A Framework for the Comparison of Best Practice Recommendations and Legal Requirements for South African Banks
Carla-Lee Botha (University of South Africa, South Africa)
Elmarie Kritzinger (University of South Africa, South Africa)
Marianne Loock (University of South Africa, South Africa)
Abstract: South African home users of the Internet use it to perform various everyday functions. These functions include, but are not limited to, online shopping, online gaming, social networking and online banking. Home users of online banking face multiple threats, such as phishing and social engineering. These threats come from hackers attempting to obtain confidential information, such as online banking authentication credentials, from home users. It is, thus, essential that home users of online banking be made aware of these threats, how to identify them and what countermeasures to implement to protect themselves from hackers. In this respect, information security awareness (ISA) programmes are an effective way of making the home users of online banking aware of both the threats they face and the countermeasures available to protect themselves from these threats. South African banks have to comply with certain legal requirements when implementing information security awareness initiatives. Non-compliance or failure to demonstrate due care and due diligence, should a security incident occur, will result in financial penalties for the bank as well as possible brand damage and loss of customers. Banks implement international best practice recommendations in an effort to comply with legislation. These include recommendations for information security awareness. This research proposes a framework which, predominantly, can be applied when determining and comparing information security best practice recommendations and information security legal requirements for online banking. The primarily aim of this paper is to investigate whether the implementation of best practices are sufficient to comply with legal requirements. A selected list of information security best practices was investigated for best practice recommendations while a selected list of information security legislation was also investigated for legal requirements imposed on South African banks. A gap analysis was performed on both these recommendations and requirements to determine whether the implementation of best practice recommendations results in compliance with legal requirements. The gap analysis found that the implementation of best practice recommendations does not result in compliance with legal requirements. Accordingly, the outcome of this research highlights the importance of applying such a framework in a comprehensive fashion to understand the legal requirements imposed and ensure that adequate controls are in place for achieving compliance.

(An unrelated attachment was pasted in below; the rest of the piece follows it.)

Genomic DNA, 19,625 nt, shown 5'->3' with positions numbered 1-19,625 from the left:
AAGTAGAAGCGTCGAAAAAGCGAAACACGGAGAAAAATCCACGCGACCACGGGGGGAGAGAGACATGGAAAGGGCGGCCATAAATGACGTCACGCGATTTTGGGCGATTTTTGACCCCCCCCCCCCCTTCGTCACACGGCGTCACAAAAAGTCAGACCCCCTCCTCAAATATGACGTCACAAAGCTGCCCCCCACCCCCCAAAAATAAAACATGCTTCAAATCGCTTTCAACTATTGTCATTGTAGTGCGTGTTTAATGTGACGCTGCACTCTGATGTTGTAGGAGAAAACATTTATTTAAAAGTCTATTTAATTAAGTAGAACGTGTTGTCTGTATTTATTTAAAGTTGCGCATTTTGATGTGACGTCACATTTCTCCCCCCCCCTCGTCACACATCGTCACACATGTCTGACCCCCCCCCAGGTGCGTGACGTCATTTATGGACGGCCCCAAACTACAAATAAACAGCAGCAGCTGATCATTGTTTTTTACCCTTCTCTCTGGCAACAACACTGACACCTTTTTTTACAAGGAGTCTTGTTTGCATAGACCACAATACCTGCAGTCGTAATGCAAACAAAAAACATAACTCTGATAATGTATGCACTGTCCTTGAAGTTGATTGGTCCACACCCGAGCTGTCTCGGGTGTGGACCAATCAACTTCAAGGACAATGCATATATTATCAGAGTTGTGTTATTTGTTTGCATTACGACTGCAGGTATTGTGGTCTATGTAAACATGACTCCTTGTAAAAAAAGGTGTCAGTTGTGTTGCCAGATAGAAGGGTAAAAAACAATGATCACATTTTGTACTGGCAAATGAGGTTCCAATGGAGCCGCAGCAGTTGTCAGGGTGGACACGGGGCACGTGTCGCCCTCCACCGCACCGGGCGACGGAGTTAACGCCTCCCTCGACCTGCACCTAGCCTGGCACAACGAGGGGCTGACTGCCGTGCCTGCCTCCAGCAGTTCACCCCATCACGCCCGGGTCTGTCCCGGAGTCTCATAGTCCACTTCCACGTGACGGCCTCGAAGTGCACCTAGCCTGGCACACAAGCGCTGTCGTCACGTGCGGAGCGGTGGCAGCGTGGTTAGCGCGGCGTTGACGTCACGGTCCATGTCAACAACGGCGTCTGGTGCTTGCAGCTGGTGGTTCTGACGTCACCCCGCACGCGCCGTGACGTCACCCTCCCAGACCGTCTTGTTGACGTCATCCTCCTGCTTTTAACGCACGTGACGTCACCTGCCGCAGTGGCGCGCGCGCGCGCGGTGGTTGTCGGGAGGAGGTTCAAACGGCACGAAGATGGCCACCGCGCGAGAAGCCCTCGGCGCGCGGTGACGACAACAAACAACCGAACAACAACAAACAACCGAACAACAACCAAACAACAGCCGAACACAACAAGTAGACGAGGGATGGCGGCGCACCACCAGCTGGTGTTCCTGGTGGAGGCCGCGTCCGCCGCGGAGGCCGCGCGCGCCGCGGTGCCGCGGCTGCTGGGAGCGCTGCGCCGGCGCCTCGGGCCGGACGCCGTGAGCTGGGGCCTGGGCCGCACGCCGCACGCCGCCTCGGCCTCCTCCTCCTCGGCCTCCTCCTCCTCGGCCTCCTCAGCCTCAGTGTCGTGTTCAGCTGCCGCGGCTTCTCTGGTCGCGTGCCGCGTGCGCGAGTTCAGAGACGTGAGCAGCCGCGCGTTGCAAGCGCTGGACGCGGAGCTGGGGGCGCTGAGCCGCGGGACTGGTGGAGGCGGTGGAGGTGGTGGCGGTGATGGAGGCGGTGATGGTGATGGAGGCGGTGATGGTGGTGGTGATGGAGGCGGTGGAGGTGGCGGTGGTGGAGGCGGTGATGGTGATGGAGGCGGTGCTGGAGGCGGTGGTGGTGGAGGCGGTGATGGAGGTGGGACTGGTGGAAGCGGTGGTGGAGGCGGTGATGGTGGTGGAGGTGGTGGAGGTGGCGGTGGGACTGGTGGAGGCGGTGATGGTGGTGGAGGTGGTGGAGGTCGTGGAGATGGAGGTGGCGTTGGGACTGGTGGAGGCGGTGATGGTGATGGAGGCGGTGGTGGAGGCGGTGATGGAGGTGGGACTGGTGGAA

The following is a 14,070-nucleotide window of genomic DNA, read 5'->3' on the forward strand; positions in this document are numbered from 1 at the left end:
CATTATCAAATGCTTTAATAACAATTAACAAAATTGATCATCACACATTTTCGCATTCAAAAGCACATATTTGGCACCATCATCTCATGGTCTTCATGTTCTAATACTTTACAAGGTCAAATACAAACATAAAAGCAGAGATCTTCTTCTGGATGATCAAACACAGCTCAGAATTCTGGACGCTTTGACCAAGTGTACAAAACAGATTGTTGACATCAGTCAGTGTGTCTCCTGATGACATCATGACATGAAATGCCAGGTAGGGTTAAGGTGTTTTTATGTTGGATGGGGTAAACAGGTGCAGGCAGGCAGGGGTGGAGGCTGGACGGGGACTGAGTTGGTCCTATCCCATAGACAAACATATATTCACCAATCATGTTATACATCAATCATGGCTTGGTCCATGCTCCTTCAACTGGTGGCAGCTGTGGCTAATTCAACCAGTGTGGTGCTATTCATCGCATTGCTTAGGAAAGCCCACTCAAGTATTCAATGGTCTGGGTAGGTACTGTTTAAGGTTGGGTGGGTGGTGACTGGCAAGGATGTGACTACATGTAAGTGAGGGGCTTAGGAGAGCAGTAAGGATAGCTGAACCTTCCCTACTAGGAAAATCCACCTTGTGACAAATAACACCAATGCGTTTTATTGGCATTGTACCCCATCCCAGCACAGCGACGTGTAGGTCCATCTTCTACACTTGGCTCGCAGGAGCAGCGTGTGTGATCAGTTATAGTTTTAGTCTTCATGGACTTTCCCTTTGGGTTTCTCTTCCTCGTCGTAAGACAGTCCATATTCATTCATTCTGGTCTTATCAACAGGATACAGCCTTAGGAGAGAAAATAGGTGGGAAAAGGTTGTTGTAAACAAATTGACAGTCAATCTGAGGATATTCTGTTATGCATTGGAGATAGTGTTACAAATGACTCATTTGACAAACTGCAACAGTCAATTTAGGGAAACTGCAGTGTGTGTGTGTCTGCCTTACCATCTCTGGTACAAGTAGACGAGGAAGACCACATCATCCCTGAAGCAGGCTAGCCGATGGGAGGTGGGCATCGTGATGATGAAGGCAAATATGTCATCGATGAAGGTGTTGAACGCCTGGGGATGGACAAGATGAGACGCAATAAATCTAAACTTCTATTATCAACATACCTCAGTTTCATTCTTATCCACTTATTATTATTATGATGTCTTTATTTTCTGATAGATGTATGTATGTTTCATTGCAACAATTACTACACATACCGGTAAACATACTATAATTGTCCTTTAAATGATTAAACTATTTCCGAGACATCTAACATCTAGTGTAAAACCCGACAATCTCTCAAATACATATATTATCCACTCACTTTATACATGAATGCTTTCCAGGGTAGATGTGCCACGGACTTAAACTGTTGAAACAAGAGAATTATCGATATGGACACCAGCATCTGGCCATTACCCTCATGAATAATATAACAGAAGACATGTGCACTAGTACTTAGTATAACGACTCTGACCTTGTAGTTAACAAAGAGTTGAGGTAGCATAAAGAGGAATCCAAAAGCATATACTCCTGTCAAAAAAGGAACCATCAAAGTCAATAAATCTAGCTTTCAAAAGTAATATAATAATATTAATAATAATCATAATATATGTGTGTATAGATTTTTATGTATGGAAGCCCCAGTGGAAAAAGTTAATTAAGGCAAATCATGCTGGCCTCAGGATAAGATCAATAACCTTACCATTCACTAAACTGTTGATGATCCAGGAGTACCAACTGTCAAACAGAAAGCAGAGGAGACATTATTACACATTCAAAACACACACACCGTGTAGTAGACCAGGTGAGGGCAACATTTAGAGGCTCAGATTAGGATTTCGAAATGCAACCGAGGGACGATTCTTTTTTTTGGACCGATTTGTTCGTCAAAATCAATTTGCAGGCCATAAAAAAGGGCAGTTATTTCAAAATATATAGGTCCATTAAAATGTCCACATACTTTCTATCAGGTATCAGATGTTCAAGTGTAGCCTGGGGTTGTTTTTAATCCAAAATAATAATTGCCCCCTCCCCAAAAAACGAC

Keywords: South Africa, best practice, home users, information security awareness, legislation, online banking
Categories: H.3.5, K.3.2, K.6.5